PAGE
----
Middle management: Australia’s forgotten talent?
Middle managers are often a key link between senior executives and employees on the ground, providing a conduit for business strategies and commercial goals.
Despite this important role, many Australian middle managers are lacking confidence and could be underperforming in their role, according to recent research.
A February 2014 study by the Australian Institute of Management (AIM) and Monash University showed middle managers are a productivity bottleneck in some organisations, largely because executives underestimate their impact.
Tony Gleeson, AIM general executive manager, said middle managers can “make or break” a firm and are crucial to successful change strategies.
“It's impossible to have a vibrant workplace culture and be a high achieving organisation, if your middle managers are under skilled and disengaged,” he explained.
“Too many middle managers are feeling ignored and unloved and that needs to change if organisations are to drive productivity and performance improvements.”
Middle management problems
AIM estimated there are 500,000 middle managers in the country, but many were ranked poorly in several skills categories by non-middle management colleagues.
In fact, 55 per cent of 1,898 employees surveyed by AIM and Monash University claimed middle managers at their organisation lacked communication, while 52 per cent were accused of having average or below-average people management skills.
Strategic influence and change management were considered their weakest capabilities, with 70 per cent and 69 per cent of workers respectively claiming middle managers were average at best in these areas.
The AIM research suggests middle managers need to be provided with leadership development opportunities to maximise their productivity in the workplace.
Middle managers themselves highlighted broken promises from senior executives as a problem, with 53 per cent claiming bosses have failed to meet expectations.
Over half also said their enterprises are not offering chances to get ahead in their careers.
“It's clear from the findings of our survey research and follow-on focus group session that the role and responsibilities of middle managers deserve much greater respect in the Australian workplace,” Mr Gleeson said.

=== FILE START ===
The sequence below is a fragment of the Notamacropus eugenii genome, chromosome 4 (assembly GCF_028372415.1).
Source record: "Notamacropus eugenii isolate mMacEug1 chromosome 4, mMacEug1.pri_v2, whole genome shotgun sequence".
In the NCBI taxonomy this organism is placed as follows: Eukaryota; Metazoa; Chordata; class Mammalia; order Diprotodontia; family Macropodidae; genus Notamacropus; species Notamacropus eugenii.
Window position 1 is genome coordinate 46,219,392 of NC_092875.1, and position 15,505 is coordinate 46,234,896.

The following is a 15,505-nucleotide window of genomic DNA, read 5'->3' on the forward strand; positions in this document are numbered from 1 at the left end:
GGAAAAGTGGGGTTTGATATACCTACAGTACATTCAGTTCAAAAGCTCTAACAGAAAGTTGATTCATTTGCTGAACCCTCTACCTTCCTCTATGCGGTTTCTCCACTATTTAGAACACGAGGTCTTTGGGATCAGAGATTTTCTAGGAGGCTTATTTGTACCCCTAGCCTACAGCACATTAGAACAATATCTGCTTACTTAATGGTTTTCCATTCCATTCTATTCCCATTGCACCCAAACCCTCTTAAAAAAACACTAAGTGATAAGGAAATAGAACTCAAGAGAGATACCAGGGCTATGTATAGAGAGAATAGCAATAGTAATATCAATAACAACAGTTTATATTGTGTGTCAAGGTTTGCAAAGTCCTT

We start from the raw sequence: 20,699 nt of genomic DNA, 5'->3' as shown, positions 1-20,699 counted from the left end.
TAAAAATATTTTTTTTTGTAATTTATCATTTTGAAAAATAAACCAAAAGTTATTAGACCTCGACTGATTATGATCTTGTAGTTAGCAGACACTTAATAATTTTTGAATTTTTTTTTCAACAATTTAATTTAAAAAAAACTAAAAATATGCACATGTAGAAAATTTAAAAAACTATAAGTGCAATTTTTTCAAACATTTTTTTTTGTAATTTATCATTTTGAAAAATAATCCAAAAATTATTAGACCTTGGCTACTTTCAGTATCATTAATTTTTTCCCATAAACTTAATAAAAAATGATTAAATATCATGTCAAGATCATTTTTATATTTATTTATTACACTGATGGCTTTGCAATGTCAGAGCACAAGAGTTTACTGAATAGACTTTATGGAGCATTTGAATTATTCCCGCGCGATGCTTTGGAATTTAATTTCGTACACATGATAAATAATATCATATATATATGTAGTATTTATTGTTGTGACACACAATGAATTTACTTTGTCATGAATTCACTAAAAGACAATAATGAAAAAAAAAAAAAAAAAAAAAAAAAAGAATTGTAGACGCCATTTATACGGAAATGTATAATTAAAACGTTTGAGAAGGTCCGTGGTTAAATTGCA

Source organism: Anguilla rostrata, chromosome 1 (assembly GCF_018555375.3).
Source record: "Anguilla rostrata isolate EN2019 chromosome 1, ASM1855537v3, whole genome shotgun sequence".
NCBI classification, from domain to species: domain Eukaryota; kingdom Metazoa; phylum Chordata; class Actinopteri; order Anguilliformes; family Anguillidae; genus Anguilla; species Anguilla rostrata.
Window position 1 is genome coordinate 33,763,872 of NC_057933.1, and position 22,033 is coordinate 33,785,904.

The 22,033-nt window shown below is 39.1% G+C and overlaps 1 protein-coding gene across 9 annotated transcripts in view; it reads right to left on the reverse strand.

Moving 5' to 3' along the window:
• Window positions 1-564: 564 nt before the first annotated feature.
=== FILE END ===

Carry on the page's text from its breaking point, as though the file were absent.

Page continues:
“Organisations need to ensure their middle managers are appropriately skilled and they must also give their middle managers the opportunity to show what they can do and measure them on their performance.”
Where are companies going wrong?
Improving middle management performance should be a key priority for organisations in order to effectively carry out strategic changes across operations.
A Hogan whitepaper, titled '4 Ways Companies are Failing their Middle Managers', highlighted crucial areas where businesses need to refocus their energy when tackling middle management issues.
1. Promoting the wrong people: The paper suggested organisations are putting the wrong people into middle management positions, while not effectively training the individuals they do promote.
2. Not training them: Most businesses concentrate their training efforts at the top and bottom ends of the management scale. In other words, extensive training is provided to C-suite executives and new managers, but those in the middle often miss out.
3. Stressing them out: Furthermore, middle managers are in a difficult situation where they are given a lot of responsibility and must meet high expectations, but typically have very little power to effect change. This is a frequent cause of stress.
“That level of stress can lead to a huge increase in turnover, resulting in a skills gap most organisations aren't prepared to fill,” Hogan commented.
4. Letting them disengage: Lastly, businesses are too easily allowing middle managers to become disengaged, which lowers productivity and contributes to poor staff retention.
However, CEOs that identify these issues and tackle them effectively could experience a surge in performance by tapping into a valuable organisational resource.
Identifying the best managers, giving them the resources they require to complete their roles, and offering leadership development opportunities are all recommended.